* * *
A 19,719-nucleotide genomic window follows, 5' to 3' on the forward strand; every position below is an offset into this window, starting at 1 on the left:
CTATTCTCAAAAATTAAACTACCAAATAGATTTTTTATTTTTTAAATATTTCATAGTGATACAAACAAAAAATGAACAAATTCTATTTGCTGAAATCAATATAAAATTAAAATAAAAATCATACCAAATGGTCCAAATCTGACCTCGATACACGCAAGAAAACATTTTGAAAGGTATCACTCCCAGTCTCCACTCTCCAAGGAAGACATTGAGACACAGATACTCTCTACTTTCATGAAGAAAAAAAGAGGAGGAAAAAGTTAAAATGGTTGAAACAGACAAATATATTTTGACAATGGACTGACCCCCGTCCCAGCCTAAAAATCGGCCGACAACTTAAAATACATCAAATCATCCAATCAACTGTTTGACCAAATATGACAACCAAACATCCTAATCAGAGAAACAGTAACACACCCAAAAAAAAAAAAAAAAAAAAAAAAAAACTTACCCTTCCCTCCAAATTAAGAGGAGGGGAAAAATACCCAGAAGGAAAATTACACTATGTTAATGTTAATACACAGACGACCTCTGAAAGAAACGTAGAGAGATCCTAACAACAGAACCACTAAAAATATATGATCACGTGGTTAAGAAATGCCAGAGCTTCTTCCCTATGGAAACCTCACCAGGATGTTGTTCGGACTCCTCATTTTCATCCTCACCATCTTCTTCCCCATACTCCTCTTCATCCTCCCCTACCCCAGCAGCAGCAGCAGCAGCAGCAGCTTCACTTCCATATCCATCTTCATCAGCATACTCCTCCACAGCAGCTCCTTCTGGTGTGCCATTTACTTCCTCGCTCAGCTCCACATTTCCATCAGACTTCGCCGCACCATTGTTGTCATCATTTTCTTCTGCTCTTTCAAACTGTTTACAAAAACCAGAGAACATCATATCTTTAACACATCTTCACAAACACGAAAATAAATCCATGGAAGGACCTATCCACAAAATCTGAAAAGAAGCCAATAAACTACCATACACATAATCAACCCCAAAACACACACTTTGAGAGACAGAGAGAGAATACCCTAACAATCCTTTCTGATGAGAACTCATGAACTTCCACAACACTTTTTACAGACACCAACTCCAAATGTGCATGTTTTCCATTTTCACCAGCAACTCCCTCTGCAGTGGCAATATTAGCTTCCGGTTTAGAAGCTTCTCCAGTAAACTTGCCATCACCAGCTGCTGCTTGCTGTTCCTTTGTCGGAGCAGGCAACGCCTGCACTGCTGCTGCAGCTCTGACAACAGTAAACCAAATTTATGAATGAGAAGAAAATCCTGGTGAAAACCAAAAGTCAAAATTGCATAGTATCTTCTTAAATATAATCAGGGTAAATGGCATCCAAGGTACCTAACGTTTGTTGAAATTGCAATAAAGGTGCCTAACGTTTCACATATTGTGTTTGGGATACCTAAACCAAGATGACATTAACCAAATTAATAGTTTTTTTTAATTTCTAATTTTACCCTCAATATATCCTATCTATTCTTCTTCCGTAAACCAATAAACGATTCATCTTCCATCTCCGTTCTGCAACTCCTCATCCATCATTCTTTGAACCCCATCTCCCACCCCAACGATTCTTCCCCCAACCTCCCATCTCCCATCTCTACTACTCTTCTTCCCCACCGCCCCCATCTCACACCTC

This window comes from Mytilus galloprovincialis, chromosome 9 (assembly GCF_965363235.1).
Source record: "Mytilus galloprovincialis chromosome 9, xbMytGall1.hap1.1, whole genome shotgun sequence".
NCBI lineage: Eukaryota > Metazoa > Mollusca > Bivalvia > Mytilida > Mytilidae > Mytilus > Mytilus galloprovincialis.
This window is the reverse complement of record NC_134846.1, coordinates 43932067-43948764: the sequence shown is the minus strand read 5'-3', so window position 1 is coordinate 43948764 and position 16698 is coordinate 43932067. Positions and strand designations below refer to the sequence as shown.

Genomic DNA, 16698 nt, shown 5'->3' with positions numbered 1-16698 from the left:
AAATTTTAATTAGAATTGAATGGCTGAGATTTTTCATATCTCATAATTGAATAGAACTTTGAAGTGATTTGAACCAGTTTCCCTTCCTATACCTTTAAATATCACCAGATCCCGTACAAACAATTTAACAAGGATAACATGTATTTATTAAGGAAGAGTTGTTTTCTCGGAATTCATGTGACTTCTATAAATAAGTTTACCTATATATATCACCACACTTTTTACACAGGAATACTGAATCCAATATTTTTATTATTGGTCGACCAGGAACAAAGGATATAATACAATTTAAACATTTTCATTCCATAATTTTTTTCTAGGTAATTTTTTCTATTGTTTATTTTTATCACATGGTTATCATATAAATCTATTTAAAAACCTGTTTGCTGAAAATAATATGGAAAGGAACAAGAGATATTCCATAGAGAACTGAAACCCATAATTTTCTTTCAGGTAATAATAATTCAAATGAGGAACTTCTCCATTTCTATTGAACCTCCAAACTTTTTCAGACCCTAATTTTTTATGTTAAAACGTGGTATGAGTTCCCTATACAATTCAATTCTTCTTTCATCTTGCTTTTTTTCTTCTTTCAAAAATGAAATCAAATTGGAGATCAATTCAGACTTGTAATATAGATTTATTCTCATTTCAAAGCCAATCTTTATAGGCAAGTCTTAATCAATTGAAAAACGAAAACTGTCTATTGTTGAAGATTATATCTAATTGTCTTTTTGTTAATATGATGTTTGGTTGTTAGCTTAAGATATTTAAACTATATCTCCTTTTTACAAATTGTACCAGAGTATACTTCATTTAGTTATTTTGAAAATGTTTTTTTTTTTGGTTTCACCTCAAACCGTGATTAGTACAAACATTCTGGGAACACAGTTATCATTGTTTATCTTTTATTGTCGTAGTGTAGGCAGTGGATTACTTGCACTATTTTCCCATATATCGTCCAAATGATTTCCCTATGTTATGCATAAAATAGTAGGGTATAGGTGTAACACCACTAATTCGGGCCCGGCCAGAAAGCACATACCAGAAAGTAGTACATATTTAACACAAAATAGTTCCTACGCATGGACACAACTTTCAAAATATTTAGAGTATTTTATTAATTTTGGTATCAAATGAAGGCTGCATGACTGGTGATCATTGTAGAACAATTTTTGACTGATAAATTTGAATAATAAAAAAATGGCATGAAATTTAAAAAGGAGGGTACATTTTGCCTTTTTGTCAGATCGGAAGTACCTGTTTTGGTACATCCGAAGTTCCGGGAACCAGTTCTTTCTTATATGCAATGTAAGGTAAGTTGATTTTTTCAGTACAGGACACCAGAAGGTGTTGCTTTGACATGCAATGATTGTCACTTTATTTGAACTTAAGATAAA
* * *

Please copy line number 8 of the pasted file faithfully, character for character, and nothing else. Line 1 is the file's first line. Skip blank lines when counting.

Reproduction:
AAATTTTAATTAGAATTGAATGGCTGAGATTTTTCATATCTCATAATTGAATAGAACTTTGAAGTGATTTGAACCAGTTTCCCTTCCTATACCTTTAAATATCACCAGATCCCGTACAAACAATTTAACAAGGATAACATGTATTTATTAAGGAAGAGTTGTTTTCTCGGAATTCATGTGACTTCTATAAATAAGTTTACCTATATATATCACCACACTTTTTACACAGGAATACTGAATCCAATATTTTTATTATTGGTCGACCAGGAACAAAGGATATAATACAATTTAAACATTTTCATTCCATAATTTTTTTCTAGGTAATTTTTTCTATTGTTTATTTTTATCACATGGTTATCATATAAATCTATTTAAAAACCTGTTTGCTGAAAATAATATGGAAAGGAACAAGAGATATTCCATAGAGAACTGAAACCCATAATTTTCTTTCAGGTAATAATAATTCAAATGAGGAACTTCTCCATTTCTATTGAACCTCCAAACTTTTTCAGACCCTAATTTTTTATGTTAAAACGTGGTATGAGTTCCCTATACAATTCAATTCTTCTTTCATCTTGCTTTTTTTCTTCTTTCAAAAATGAAATCAAATTGGAGATCAATTCAGACTTGTAATATAGATTTATTCTCATTTCAAAGCCAATCTTTATAGGCAAGTCTTAATCAATTGAAAAACGAAAACTGTCTATTGTTGAAGATTATATCTAATTGTCTTTTTGTTAATATGATGTTTGGTTGTTAGCTTAAGATATTTAAACTATATCTCCTTTTTACAAATTGTACCAGAGTATACTTCATTTAGTTATTTTGAAAATGTTTTTTTTTTTGGTTTCACCTCAAACCGTGATTAGTACAAACATTCTGGGAACACAGTTATCATTGTTTATCTTTTATTGTCGTAGTGTAGGCAGTGGATTACTTGCACTATTTTCCCATATATCGTCCAAATGATTTCCCTATGTTATGCATAAAATAGTAGGGTATAGGTGTAACACCACTAATTCGGGCCCGGCCAGAAAGCACATACCAGAAAGTAGTACATATTTAACACAAAATAGTTCCTACGCATGGACACAACTTTCAAAATATTTAGAGTATTTTATTAATTTTGGTATCAAATGAAGGCTGCATGACTGGTGATCATTGTAGAACAATTTTTGACTGATAAATTTGAATAATAAAAAAATGGCATGAAATTTAAAAAGGAGGGTACATTTTGCCTTTTTGTCAGATCGGAAGTACCTGTTTTGGTACATCCGAAGTTCCGGGAACCAGTTCTTTCTTATATGCAATGTAAGGTAAGTTGATTTTTTCAGTACAGGACACCAGAAGGTGTTGCTTTGACATGCAATGATTGTCACTTTATTTGAACTTAAGATAAA